It is mentioned that proposition which was based on the equivalent linear was presented by Ghannad and bayat [11]. Finally the comparison was performed between the proposed method and response of FEMA 440 method [12]. As it is mentioned previously inelastic soil-structure system can be replaced with the equivalent rigid base system with equivalent period-damping and equivalent plasticity. Regard to linear equalization method of equivalent damping, it was mentioned that above description did not produce advances in solving the nonlinear systems. This description, only, got more accurate response in compare to FEMA 440 in some ranges.

In attention to above and this fact that simultaneously effect of infill wall and dynamic soil-structure interaction on structure was not studied yet, these effects are investigated in this paper.

Soil modeling in soil-structure interaction analysis most significant problem in soil-structure interaction (SSI) analysis is representation of suitable soil model. There are several methods with various complexity and accuracy to investigate the dynamic soil-structure interaction during the earthquake. When aim is the layered soil modeling, following methods can be used [13]:

**Considering the soil as equivalent mass, spring and dashpot at the base of structure**

Using the equivalent spring and dashpot which are applied at the base of the structure is the simplest method to model the soil. In this method the spring stiffness and damping are calculated for each degree of freedom and are applied at the interface of the structure and base.

**Considering the soil as shear beam with continuous or concentrated mass and distributed stiffness**

When soil contains various layers it is better that soil is modeled using the shear beam method with concentrated mass, spring and dashpot [14]. Above model can be used to model the dynamic behavior of layered soils which are lied on the bedrock. Since in this method shear wave theory was used, this method was called as shear beam.

**Soil simulates as finite element model**

In some cases when soil is stratified horizontally or vertically and it is necessary to study the soil nonlinear behavior in interaction analysis, the elastic half space model cannot be used thus finite element model should be applied.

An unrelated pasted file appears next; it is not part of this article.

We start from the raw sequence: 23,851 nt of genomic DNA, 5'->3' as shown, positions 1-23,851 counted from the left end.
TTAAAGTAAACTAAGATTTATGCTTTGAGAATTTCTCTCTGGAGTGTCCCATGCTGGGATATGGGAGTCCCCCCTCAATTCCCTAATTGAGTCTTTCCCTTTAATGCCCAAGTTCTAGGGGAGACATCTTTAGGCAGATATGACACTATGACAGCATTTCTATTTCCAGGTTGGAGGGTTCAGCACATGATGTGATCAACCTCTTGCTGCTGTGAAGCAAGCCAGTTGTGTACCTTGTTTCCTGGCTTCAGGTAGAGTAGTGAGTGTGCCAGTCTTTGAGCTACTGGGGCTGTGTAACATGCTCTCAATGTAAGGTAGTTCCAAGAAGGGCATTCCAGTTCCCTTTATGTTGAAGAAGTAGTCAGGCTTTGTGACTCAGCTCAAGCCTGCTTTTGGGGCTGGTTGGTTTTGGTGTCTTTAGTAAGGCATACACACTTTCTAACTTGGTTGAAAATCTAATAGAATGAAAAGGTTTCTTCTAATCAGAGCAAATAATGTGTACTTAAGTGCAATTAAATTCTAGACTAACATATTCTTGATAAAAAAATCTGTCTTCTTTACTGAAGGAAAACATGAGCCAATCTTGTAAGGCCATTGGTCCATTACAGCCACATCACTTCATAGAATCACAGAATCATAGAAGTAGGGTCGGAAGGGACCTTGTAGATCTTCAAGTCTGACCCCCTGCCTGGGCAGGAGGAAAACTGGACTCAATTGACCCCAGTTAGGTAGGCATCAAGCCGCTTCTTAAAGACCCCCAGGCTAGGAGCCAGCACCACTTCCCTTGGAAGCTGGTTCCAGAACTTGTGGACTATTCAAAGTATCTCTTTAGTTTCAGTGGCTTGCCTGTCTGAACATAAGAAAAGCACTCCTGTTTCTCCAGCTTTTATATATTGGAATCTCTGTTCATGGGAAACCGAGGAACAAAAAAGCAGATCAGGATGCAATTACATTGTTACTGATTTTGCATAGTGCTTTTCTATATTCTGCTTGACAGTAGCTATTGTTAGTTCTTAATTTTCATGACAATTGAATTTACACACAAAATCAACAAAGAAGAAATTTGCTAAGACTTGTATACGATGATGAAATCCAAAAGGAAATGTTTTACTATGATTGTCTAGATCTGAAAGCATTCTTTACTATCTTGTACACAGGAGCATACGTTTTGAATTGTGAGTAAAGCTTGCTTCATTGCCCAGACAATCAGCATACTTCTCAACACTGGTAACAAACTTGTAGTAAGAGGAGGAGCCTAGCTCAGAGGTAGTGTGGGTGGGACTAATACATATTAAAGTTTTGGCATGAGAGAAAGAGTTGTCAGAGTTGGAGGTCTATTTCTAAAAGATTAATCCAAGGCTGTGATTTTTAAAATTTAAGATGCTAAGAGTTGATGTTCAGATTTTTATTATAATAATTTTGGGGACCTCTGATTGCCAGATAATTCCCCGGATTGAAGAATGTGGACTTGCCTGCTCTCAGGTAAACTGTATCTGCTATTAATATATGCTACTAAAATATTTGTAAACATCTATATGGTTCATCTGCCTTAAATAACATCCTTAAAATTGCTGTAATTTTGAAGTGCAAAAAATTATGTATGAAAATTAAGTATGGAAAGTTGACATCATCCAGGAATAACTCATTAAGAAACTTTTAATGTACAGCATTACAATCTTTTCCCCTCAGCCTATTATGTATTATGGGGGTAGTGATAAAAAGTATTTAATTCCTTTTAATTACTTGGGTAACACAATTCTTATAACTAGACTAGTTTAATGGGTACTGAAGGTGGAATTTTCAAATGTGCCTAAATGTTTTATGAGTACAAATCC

In this paper soil-structure interaction problem was investigated using the substructure method and soil effect was considered by equivalent spring and dashpot. To evaluate the springs stiffness which are located at the soil interface and to count the damping coefficient of dashpot Wolf [15] proposition which are represented in **Table 1**, was used.

Mode | Spring stiffness | γ_{0} |
Damping | |
---|---|---|---|---|

Vertical | 0.58 | |||

Horizontal | 0.85 | |||

Rocking |

**Table 1:** Stiffness and damping after wolf (1985).

**Masonry infill wall: **If the masonry wall without infill is subjected to the diagonal loading, usually it fractures suddenly. This breaking begins from the stepped crack which is generated in diagonal direction of loading and then panel is divided to two separated regions. Thus wall will collapse because it is not restricted.

The elastic stiffness of a panel of unreinforced masonry infill before cracking should be calculated by applying the equivalent compression diagonal strut with width of a according to eqn. (1) [16].

(1)

Where:

(2)

In eqn. (2) h_{col}, is altitude from the column centre (cm), h_{inf}, is the height of infill panel (cm), E_{fe}, is expected elastic modulus of frame material (cm^{2}/kg), Emc, is expected elastic modulus of infill material, Icol, is inertia moment of column (cm^{4}), r_{inf}, is dimension of infill panel diameter (cm) which it equals to is thickness of infill panel and equivalent compression strut (cm), θ, equals to , in which h_{inf} is infill height and L_{inf} is infill length and λ_{1}, is the coefficient which is used to calculate the equivalent compression strut.

Expected shear strength of infill wall, V_{int}, is calculated by eqn. (3):

(3)

Where Ani, is the net horizontal sectional area of mortar between two adjacent row of infill panel and fvie, is the expected shear strength of infill **(Figure 1)**.

#### Analysis and Loading

**Properties of investigated structure models:** In this research, 6 structural models with 3, 8 and 15 stories and 3 and 6 spans were selected to represent the short, mean and tall buildings which were located at the area with high seismic risk according to **Figure 2**. It was endeavored that selected structures match with the real building constructions criteria in the big cities.